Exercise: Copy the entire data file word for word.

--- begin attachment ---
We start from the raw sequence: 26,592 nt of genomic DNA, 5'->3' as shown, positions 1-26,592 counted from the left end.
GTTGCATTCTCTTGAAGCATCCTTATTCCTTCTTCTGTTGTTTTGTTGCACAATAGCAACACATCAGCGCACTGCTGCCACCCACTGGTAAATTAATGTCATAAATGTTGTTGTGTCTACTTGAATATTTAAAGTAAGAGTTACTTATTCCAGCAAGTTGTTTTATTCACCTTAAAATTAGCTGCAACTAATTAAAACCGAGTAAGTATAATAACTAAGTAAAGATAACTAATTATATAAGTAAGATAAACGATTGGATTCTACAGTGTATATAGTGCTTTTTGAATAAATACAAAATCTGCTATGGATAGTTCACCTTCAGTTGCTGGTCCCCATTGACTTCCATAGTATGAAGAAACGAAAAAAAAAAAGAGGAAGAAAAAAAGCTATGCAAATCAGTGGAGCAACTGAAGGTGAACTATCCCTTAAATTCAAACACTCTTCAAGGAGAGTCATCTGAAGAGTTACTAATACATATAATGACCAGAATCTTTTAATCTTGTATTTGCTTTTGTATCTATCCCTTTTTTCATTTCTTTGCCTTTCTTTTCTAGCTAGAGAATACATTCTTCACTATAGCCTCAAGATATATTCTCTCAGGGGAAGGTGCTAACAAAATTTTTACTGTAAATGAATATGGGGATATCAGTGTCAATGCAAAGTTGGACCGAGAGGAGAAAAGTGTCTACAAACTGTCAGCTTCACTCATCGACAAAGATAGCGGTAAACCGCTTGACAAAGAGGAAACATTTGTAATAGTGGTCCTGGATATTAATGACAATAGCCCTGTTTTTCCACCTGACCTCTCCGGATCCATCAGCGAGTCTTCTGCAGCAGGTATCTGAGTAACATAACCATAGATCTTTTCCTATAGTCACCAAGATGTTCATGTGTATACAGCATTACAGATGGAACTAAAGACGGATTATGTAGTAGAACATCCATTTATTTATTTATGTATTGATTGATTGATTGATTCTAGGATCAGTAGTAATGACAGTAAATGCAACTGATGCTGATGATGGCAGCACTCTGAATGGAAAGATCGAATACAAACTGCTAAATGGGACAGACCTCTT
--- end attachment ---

We start from the raw sequence: 26,592 nt of genomic DNA, 5'->3' as shown, positions 1-26,592 counted from the left end.
GTTGCATTCTCTTGAAGCATCCTTATTCCTTCTTCTGTTGTTTTGTTGCACAATAGCAACACATCAGCGCACTGCTGCCACCCACTGGTAAATTAATGTCATAAATGTTGTTGTGTCTACTTGAATATTTAAAGTAAGAGTTACTTATTCCAGCAAGTTGTTTTATTCACCTTAAAATTAGCTGCAACTAATTAAAACCGAGTAAGTATAATAACTAAGTAAAGATAACTAATTATATAAGTAAGATAAACGATTGGATTCTACAGTGTATATAGTGCTTTTTGAATAAATACAAAATCTGCTATGGATAGTTCACCTTCAGTTGCTGGTCCCCATTGACTTCCATAGTATGAAGAAACGAAAAAAAAAAAGAGGAAGAAAAAAAGCTATGCAAATCAGTGGAGCAACTGAAGGTGAACTATCCCTTAAATTCAAACACTCTTCAAGGAGAGTCATCTGAAGAGTTACTAATACATATAATGACCAGAATCTTTTAATCTTGTATTTGCTTTTGTATCTATCCCTTTTTTCATTTCTTTGCCTTTCTTTTCTAGCTAGAGAATACATTCTTCACTATAGCCTCAAGATATATTCTCTCAGGGGAAGGTGCTAACAAAATTTTTACTGTAAATGAATATGGGGATATCAGTGTCAATGCAAAGTTGGACCGAGAGGAGAAAAGTGTCTACAAACTGTCAGCTTCACTCATCGACAAAGATAGCGGTAAACCGCTTGACAAAGAGGAAACATTTGTAATAGTGGTCCTGGATATTAATGACAATAGCCCTGTTTTTCCACCTGACCTCTCCGGATCCATCAGCGAGTCTTCTGCAGCAGGTATCTGAGTAACATAACCATAGATCTTTTCCTATAGTCACCAAGATGTTCATGTGTATACAGCATTACAGATGGAACTAAAGACGGATTATGTAGTAGAACATCCATTTATTTATTTATGTATTGATTGATTGATTGATTCTAGGATCAGTAGTAATGACAGTAAATGCAACTGATGCTGATGATGGCAGCACTCTGAATGGAAAGATCGAATACAAACTGCTAAATGGGACAGACCTCTT